Friday, July 30, 2010
Jude Law and Forest Whitaker star as the aforementioned repossession specialists, Remy and Jake. After growing up and serving in the military together, the two friends take jobs as repo men for a company known as the Union. A company that provides artificial organs and body parts to the unfortunate who are dying or in need of some kind of transplant in order to stay alive. This, of course, all comes at a price, which can be split into monthly payments at a seemingly low interest rate. If they happen to fall behind on their payments, however, then that’s where Remy and Jake come in. If you see them in your home, then… let’s just say you rather be on the phone arguing with a collections agency.
This sci-fi thriller takes place in the future and features a lot of not yet created high tech gadgets and weapons. The repo techs seem multi-skilled as well. They not only have to be talented in combat and defensive measures but also in conducting mild surgery. They literally go in and get whatever organ that hasn’t been paid for and bring it back to the Union to be inventoried.
Not really seeing Jude Law or Forest Whitaker as action stars, I was somewhat surprised at how well they pulled these roles off. There are a lot of close range hand-to-hand combat scenes that usually wind up in someone becoming a bloody after thought. The use of slow motion capture to add to the special effects did this film well. Although some effects were hardly believable, they made for some pretty fun “Ohh!” and “Ew!” moments of cringing.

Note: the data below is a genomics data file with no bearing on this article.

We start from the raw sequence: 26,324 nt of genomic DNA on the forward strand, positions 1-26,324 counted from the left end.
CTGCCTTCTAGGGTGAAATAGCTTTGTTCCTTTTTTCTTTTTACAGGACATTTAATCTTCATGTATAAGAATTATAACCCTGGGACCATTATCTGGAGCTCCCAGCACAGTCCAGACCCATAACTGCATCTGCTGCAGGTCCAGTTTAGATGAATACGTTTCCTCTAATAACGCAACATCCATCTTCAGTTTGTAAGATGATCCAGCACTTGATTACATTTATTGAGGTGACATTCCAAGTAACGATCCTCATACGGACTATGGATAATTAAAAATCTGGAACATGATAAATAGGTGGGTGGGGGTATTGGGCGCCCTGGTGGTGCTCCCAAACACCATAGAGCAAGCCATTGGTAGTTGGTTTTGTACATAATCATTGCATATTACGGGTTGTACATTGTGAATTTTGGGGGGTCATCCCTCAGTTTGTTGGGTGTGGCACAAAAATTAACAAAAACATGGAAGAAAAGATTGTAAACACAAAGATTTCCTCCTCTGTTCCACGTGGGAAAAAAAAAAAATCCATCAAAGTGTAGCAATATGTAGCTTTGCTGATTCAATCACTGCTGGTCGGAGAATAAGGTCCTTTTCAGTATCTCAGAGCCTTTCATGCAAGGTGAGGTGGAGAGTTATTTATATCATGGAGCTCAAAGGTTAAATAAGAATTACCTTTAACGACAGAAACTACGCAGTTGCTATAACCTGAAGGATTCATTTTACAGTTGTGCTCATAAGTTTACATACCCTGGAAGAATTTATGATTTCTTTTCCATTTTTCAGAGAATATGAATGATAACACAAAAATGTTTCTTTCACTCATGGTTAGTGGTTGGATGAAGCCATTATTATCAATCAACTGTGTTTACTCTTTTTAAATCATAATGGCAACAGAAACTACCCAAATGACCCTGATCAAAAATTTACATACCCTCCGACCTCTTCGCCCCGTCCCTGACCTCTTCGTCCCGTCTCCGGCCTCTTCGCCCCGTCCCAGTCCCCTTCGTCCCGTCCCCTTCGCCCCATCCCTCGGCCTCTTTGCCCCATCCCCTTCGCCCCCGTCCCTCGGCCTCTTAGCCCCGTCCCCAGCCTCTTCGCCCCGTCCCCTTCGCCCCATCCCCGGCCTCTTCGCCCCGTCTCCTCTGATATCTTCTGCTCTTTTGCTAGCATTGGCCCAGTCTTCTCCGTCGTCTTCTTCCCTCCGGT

Incorporating how this field of employment might affect someone’s home life was also worked into the story. Of course there is the significant other who wants their guy to safely make it home at a reasonable hour every evening. Fat chance of that happening when he’s out harvesting artificial organs from people with a bad to non-existent credit score.
Adapted from an unpublished novel, Repossession Mambo, written by Eric Garcia who also assisted with the screenplay, the film bears a similarity to the musical Repo! A Genetic Opera. That film shares in the same concept of reclaiming organs from individuals who can no longer afford to pay for them, just with a rock-opera sort of twist. Repo Men took on some minor scrutiny due to the close resemblance of the two projects but the production team insisted they based their work solely off of the novel.
Due to the enjoyable story and visually entertaining fight sequences, I liked this film but was a little unhappy with the ending. Therefore, I give Repo Men “3 repossessed organs out of 5”.
“At the end, a job is not just a job, it’s who you are, and if wanna change who you are, you have to change what you do..”
Repo Men Repo Men (Unrated) [Blu-ray]